Associates, In-House Counsels & Advocates

Ishana Tripathi, Legal Practitioner, on Policy Law, working for Tier-I firms, and her diverse experience

Ishana graduated from NALSAR in 2011 and joined AZB in 2011. After working there for three years in the fields of acquisitions, inbound investments, commercial/civil/corporate crime litigation and arbitration, she then branched into helping set up a private mediation centre – Centre for Advanced Mediation Practice. She assisted them with rule drafting and case management strategies and also a lot of business development. In 2015, she started work on two projects in parallel, the Centre for Policy and Research, Bangalore, and Vidhi Legal, Delhi; one on civic citizenship to develop a constitutional law search engine and the other on court annexed mediation.
In this interview we speak to her about:
  • Working for Tier-I firms such as JSA and AZB
  • Her time in NALSAR
  • Her experience in Policy Law

How would you like to introduce yourself to our readers?

This is a trick question. If it has to be concise, then it would someone who is trying to navigate through the various avenues of the inter discipline of law available today!  To me, there are a variety of experiences that one can gain even while pursuing a corporate law firm career without viewing it myopically.  While “specialising” in an area and building your own niche is important for recognition, if you don’t broaden your horizons to work – in every space and opportunity available, in my view, at this seventh year of practice, your ability as a lawyer stagnate.

As a professional who is here to stay, you need to keep educating yourself to the changing ecosystem and while you can’t know everything, it our responsibility to be aware of as much as possible and not let go of opportunities that allow us to experiment. Law as professional can be a beautiful thought provoking and life changing way of life.

Give us a brief overview your NALSAR experience for our readers.

The NALSAR experience is novel to each one in terms of utility. For me, law school was a confusion on whether I want to pursue the law at all. Today, the passion I feel for law comes from working with some of the best people in the profession – a privilege that at the beginning  of my career in 2011, came from being a NALSAR graduate. It would be foolish to deny the edge that having an “National Law School” label will give you but to say that the students are smarter than the rest would be another thing and misconceived.  Its ultimately boils down to a proof of hard work, integrity and dedication – which you need to find within.


What kind of internships did you undertake during your student years?

Law school to me was an opportunity to explore and take chances. I did close to fifteen internships, with different work profiles, I didn’t repeat a single internship. This was a personal choice. I worked with government organisations like TRAI, not for profits like TERI, clerkships with the CLB and the Supreme Court, trial work, general litigation and corporate law firms.  By the end of it, the only thing, I had no idea what I wanted to do but I knew what I didn’t. For instance, I realised I was too mercurial for criminal trial work (here, i mean cases of rape, domestic violence, assault, and not white collar work) and decided not to pursue that route. I am now venturing back into criminal trial work – particularly in relation to restorative justice models – so lets see if I have reached an emotional maturity to handle it.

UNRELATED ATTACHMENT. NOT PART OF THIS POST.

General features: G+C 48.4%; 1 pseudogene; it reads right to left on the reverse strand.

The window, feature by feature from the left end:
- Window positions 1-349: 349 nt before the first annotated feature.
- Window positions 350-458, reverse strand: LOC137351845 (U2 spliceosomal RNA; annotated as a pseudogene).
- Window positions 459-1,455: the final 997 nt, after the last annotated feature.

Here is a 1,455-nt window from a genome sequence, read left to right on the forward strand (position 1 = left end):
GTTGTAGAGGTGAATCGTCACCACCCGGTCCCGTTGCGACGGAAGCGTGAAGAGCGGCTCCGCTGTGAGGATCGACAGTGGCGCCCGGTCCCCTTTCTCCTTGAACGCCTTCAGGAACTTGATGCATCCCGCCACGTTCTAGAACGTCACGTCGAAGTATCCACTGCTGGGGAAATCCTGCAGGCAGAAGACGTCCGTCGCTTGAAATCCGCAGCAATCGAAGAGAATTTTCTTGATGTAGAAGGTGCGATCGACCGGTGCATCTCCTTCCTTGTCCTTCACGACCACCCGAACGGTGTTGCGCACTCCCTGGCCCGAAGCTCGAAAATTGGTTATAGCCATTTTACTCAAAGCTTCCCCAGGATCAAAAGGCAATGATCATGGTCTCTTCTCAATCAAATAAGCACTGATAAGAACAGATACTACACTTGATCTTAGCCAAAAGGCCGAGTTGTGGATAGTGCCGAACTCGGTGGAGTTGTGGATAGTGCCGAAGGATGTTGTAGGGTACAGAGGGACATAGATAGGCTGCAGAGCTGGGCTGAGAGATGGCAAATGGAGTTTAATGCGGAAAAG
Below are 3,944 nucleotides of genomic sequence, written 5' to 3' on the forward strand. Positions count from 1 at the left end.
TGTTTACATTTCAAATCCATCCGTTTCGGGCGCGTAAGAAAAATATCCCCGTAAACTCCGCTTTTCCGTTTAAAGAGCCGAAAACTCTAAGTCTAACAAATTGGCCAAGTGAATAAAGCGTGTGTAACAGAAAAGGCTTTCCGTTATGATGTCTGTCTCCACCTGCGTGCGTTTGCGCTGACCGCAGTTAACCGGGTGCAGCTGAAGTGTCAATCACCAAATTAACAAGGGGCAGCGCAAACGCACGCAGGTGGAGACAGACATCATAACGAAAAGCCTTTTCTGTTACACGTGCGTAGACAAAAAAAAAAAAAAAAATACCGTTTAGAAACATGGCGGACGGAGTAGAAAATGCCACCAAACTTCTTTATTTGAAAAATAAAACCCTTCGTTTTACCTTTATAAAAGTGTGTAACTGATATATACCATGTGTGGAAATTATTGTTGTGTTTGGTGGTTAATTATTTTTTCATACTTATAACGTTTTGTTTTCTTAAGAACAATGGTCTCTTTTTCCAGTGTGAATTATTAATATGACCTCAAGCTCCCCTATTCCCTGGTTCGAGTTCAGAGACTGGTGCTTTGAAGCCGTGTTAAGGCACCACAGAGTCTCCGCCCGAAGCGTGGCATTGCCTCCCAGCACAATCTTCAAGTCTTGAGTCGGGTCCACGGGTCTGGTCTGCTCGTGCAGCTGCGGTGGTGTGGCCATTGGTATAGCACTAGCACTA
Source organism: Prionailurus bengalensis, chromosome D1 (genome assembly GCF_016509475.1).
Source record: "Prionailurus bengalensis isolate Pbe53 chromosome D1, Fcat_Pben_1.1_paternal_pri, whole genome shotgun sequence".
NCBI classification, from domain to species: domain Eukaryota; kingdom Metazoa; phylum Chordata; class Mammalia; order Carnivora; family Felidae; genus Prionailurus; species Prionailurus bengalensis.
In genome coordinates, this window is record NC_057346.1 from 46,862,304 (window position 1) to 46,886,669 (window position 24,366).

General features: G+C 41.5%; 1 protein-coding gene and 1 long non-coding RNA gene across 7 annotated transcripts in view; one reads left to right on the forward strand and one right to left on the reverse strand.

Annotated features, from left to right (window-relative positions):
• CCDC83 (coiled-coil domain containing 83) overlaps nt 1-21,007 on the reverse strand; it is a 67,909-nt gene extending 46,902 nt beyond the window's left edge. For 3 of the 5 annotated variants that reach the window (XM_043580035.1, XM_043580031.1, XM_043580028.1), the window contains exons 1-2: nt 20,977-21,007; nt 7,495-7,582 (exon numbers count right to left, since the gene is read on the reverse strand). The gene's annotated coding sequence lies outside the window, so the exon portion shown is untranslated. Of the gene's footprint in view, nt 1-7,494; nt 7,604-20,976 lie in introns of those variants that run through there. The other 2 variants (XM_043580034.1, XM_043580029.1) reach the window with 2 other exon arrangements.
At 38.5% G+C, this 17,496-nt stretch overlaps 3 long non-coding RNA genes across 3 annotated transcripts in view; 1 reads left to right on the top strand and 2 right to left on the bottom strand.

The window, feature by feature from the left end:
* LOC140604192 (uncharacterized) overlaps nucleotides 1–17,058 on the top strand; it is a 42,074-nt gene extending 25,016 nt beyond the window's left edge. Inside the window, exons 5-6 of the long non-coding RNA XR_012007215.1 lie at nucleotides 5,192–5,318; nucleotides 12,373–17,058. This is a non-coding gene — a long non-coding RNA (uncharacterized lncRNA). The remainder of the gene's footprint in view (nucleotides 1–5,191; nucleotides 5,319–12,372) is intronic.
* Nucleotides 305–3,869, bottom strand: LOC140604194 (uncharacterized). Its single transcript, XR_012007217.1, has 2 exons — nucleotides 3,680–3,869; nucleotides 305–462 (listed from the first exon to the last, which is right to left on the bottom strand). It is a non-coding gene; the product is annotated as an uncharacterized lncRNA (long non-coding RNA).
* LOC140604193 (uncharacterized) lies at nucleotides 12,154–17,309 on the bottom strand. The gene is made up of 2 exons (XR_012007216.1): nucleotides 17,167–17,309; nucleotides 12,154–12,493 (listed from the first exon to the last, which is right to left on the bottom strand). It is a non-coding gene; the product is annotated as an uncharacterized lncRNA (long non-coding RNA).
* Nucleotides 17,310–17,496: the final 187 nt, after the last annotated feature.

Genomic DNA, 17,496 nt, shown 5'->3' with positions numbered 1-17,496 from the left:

Is it absolutely necessary to moot or undertake paper publications in order to be a successful advocate?

There is no straight jacketed formula to success. Every individual has their own journey.  Like I said, law school is an individual experience. But if it is advice, then I would urge people to not be close minded, especially todays generation of lawyers –  who have many more avenues like legal journalism, legal policy, legislative drafting – which are work spaces available for a lawyer and were not as present in the mainstream in 2011 when I graduated. Try as much as possible in law school but do it with zeal and not because the mass says so. Law school prepares you to embrace different perspectives. While having ambition and direction are important, do not write off anything.


What are your areas of specialisation and how did you go about choosing these fields to specialise in?

I specialise in – ADR and corporate /commercial litigation, and, labour and employment laws. The first was an interest in law school which solidified at AZB and is a true academic area of interest which I continue to pursue. The latter is attributable entirely to AZB. If you would have told me in law school that I would become a diligence handbook for labour laws, I would have laughed at myself, it was my worst subject – mostly for the lack of interest in it! Today, the research and jurisprudence in it fascinates me to no end. I read regular updates and amendments.


How were the first few years after your graduation? 

Law school was a different phase all together. It engineers healthy competition, using your brains to argue/defend positions, change view points, embrace failure and general personal development.  It doesn’t, however, unfortunately give you notes on implementing the law. It is necessary that the absence of practice from theory in legal education changes. But, that’s a debate for another time. The internships that I was fortunate to get gave me some insights into the inner workings of the lawyer life but I suppose my mind was too young to comprehend and process the amount of handwork and brain cells required to materialise the text book law into strategy.